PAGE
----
Connect to share and comment
New York Mets pitching coach Dan Warthen said Friday that he didn't believe Johan Santana's landmark no-hitter last June was a factor in the star hurler's latest shoulder injury setback.
"This was not a product or a byproduct of the no-hitter, or at least I don't feel that (it) was in any way, shape or form," Warthen said from the team's training base in Florida as he discussed the diagnosis revealed Thursday of a new tear in Santana's left shoulder.
Santana missed all of the 2011 season after surgery to repair a similar injury, but returned to shine in a 2012 season that included the first no-hitter ever by a Mets pitcher on June 1.
Santana threw 134 pitches in that outing -- the 275th no-hitter in Major League Baseball history.
After Santana's latest injury was disclosed, pundits immediately began speculating on whether his surgically repaired throwing shoulder was damaged last June as manager Terry Collins opted to let him try for history rather than stick with a planned pitch limit of 115.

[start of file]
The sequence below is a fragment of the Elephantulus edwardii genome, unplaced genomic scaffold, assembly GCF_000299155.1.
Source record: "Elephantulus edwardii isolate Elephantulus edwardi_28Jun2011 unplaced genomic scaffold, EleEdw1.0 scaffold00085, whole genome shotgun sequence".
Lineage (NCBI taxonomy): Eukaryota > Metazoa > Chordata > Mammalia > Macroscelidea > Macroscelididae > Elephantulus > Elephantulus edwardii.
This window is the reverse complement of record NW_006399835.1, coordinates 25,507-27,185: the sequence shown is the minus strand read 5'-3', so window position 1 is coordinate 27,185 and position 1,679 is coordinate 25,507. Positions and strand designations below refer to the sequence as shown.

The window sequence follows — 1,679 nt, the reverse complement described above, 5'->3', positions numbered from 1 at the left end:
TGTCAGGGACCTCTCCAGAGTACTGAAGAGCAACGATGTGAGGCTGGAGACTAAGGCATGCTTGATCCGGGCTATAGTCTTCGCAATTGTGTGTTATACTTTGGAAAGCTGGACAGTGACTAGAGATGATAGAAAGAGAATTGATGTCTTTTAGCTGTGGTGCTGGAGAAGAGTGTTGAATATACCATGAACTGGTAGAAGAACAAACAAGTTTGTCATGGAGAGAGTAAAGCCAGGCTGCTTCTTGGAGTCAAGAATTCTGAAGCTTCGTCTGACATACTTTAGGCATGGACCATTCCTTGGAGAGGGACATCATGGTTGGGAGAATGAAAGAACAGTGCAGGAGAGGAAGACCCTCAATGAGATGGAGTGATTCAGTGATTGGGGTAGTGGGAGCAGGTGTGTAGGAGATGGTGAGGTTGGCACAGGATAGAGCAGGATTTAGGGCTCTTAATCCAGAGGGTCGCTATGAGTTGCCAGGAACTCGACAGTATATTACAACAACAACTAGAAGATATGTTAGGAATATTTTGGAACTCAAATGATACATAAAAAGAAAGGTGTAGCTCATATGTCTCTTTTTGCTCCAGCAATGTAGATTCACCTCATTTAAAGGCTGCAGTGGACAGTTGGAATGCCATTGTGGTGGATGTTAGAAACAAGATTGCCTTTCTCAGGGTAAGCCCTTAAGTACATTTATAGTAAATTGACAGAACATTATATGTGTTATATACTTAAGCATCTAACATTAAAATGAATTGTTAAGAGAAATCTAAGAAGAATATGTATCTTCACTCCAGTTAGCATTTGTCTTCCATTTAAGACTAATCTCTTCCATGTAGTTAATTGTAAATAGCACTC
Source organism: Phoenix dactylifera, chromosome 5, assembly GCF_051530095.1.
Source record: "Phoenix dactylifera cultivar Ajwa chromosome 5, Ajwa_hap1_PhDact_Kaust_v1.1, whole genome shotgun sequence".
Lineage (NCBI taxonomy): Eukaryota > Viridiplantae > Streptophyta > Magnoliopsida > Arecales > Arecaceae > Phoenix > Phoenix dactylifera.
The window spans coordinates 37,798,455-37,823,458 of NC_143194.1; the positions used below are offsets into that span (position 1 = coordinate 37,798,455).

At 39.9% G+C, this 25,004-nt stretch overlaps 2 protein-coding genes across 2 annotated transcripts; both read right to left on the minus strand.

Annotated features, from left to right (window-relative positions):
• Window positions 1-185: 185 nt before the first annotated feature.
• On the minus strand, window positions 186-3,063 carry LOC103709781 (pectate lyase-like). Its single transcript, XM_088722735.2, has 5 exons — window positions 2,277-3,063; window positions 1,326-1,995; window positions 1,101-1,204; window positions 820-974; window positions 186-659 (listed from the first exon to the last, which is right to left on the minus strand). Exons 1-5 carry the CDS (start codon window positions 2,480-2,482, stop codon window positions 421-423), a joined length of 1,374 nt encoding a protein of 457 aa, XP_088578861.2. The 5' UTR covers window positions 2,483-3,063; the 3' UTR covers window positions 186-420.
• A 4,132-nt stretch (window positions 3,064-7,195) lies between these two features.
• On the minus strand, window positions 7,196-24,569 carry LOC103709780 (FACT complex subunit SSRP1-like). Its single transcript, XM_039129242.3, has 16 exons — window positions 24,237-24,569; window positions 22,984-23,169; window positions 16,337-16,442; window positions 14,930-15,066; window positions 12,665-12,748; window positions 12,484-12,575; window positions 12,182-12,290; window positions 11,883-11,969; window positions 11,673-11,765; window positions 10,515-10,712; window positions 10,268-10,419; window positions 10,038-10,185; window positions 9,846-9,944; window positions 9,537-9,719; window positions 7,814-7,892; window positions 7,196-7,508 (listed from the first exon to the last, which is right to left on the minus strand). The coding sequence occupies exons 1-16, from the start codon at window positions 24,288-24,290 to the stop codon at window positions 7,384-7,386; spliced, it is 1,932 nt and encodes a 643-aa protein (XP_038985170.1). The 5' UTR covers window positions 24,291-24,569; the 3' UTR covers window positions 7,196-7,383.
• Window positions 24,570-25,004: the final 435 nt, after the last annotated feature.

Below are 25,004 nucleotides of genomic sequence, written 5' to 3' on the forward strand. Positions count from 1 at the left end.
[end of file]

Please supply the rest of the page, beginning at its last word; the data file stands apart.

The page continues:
Santana wasn't the same after that sparkling night, losing seven of his last 10 starts.
Warthen, however, didn't think the fiercely competitive two-time Cy Young award winner showed signs of major injury.
"He had good velocity and arm strength after that, and it doesn't matter because he never would have let us get him out of the game anyway," Warthen said.
Mets general manager Sandy Alderson held a conference call to announce Santana's latest injury on Thursday. With a second surgery "a strong possibility," Santana may not pitch for the Mets again.
This is the last season of his six-year, $137.5 million contract, with the club holding an option for 2014. It seems likely that the Mets will exercise their $5.5 million buyout instead.